It cannot have escaped the notice of the Government that the majority achieved in this House last night on both the Conservative and the Liberal Democrat amendments was greater than the corresponding majority on Report. That very remarkable fact demonstrates to the Minister how the majority of your Lordships viewed the constitutional arguments advanced by Benches opposite in the preceding debate.

There is a real and widespread hostility against Part 1, which Ministers will not or cannot acknowledge. The warnings issued by the Minister yesterday that the Bill as a whole was at risk unless this House bowed to the will of the Commons will not have been lost on any of your Lordships. But that was a threat which was perhaps all of a piece with the arm-twisting tactics we have witnessed during the past few days.

It was also disingenuous. The Government know well that it would be possible to agree to the removal of Part 1 of the Bill, allowing Parts 2 to 6 to proceed without further ado. That offer was made to the Government yesterday; the offer was rejected. On one level, the rejection of the offer may not be surprising given the Government's unreasonably obdurate frame of mind. On another level, it has caused me total astonishment.

Yesterday evening an e-mail was sent by Julia Hickling, head of the NHS Foundation Trust Implementation Branch, to all chairs and chief executives of the first wave applicant foundation trusts. It began:

    "I attach a copy of the Secretary of State's statement to Parliament following the decision not to pass the NHS foundation trust part of the Health and Social Care Bill. The Secretary of State will be writing to you personally tomorrow. As you will see, the statement refers to the Government's intention to use existing powers to give extra freedoms to applicant Trusts who meet the criteria for approval as NHSFTs. We plan to use the Chief Executives and Chairs meeting on Tuesday to discuss how we can move forward on this basis".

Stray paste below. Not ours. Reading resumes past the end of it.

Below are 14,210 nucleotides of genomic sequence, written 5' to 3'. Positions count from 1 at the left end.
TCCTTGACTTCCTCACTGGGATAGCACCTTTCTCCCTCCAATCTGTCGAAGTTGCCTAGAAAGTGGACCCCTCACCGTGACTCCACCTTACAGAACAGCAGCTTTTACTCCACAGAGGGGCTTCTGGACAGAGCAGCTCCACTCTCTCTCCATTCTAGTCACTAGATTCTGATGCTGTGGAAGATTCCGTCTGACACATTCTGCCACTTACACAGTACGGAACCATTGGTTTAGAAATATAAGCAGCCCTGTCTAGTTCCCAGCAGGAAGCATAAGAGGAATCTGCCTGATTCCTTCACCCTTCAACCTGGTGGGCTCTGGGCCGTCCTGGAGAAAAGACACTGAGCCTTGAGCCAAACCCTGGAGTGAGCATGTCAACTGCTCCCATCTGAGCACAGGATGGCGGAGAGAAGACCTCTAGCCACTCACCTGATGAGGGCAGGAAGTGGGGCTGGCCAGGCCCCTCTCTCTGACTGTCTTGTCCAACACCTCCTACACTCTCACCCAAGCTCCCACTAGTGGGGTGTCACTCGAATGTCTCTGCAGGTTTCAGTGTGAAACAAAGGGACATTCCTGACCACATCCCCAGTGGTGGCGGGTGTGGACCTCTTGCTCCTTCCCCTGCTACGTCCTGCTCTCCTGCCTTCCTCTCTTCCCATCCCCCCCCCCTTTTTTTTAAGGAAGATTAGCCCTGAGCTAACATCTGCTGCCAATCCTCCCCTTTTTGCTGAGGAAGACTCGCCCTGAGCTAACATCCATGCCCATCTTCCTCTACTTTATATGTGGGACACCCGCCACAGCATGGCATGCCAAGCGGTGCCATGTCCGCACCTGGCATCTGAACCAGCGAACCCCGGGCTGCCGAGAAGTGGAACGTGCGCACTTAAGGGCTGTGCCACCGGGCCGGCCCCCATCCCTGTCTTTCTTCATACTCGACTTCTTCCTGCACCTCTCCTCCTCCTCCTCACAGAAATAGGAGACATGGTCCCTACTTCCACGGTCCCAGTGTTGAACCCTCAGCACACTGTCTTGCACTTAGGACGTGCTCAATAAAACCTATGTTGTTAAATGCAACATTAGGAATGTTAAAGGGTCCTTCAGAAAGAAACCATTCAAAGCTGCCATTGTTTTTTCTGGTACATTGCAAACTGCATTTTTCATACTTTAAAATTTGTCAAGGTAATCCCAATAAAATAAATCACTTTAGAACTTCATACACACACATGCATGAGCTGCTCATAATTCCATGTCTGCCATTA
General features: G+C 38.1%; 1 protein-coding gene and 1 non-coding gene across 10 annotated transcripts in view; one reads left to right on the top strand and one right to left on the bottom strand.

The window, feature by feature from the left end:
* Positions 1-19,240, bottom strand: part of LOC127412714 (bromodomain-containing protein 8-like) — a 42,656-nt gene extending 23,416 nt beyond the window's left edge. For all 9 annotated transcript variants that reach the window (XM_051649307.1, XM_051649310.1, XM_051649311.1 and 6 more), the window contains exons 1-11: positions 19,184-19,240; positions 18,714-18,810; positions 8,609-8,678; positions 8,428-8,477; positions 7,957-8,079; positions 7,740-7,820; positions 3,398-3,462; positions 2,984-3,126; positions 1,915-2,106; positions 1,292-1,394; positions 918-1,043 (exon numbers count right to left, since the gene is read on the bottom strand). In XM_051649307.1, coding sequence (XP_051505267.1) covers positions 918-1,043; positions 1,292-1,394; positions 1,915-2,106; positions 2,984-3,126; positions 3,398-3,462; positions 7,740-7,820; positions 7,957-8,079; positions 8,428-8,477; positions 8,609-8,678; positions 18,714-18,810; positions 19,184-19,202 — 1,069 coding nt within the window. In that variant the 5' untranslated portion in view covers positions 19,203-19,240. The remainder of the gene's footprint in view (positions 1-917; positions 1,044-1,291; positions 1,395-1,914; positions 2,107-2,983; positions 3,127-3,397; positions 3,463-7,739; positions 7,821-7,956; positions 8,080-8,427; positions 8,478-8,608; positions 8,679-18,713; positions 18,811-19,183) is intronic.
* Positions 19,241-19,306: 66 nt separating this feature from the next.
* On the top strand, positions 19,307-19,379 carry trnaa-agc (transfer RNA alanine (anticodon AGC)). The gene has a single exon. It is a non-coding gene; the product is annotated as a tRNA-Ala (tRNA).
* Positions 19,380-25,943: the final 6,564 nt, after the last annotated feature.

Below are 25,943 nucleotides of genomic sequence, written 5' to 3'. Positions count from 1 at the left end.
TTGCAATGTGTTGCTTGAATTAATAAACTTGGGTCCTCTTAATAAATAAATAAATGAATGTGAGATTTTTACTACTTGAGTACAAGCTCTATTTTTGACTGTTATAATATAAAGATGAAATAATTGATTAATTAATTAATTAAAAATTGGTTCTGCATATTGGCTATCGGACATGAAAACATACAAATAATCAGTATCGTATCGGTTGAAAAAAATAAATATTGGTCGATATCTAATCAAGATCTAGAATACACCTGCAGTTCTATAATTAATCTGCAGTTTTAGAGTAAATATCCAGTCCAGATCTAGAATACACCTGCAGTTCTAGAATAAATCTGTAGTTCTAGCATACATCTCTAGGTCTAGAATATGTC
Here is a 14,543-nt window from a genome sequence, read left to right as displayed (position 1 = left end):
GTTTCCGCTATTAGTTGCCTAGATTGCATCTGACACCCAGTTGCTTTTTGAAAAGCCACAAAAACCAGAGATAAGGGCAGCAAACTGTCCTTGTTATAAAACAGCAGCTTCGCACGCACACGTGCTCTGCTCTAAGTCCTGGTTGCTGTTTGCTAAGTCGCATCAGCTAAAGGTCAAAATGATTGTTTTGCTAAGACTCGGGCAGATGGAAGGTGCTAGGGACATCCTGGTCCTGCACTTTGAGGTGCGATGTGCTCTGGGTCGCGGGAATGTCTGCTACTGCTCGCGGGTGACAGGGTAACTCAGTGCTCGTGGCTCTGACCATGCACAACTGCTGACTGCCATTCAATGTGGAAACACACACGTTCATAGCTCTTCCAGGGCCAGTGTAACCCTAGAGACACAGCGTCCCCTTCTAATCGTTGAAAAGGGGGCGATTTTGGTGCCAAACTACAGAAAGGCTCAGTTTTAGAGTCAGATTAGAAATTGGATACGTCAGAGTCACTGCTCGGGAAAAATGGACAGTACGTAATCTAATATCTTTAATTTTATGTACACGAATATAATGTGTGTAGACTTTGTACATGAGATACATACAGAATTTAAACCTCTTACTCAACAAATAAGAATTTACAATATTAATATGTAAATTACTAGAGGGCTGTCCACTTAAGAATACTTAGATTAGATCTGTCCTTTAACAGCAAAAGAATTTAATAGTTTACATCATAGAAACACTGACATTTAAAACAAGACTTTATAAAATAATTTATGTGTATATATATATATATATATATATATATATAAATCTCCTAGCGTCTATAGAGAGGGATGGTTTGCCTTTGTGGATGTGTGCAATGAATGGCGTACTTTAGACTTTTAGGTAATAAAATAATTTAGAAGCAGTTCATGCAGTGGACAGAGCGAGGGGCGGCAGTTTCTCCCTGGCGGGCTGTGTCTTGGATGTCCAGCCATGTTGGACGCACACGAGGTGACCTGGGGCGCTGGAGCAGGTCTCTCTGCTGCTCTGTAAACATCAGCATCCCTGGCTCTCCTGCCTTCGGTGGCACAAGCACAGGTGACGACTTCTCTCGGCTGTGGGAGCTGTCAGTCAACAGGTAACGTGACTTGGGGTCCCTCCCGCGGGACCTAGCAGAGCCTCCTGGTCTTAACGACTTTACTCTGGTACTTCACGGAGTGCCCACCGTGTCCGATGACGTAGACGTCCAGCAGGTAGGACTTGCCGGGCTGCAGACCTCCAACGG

The message was later retracted, but it had already gone out.

It tells us that, in very large measure, Part 1 is not needed at all in order for the Government to proceed with their plans to confer additional freedoms on the health service. It also tells us something more about the cocksure mentality of Ministers; they feel perfectly comfortable in proceeding with de facto foundation status regardless of Parliament having rejected Part 1 under the assumption used in the e-mail.

So, to the sins of obduracy and self-righteousness by Ministers, can be added cynicism and disingenuousness as well. Perhaps I may say that I do not think that the Government have emerged with any credit from the events of the past 24 hours.

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However, of necessity, we must return to what I suggest is the issue today; that is, the constitutional position. Late last night, or early this morning, the other place reinstated Clause 1 and Schedule 1 with a considerably increased majority. I believe that this House was right to send an emphatic message to the Government yesterday in rejecting those parts of the Bill. However, like it or not—I do not—this House has a duty to recognise the validity and strength of the decision of the other place. On a matter of this kind, which is essentially an issue of policy rather than constitutional principle, it is not for your Lordships to continue to resist the will of the elected House any further. I therefore do not propose to move my amendment.

[Amendment not moved.]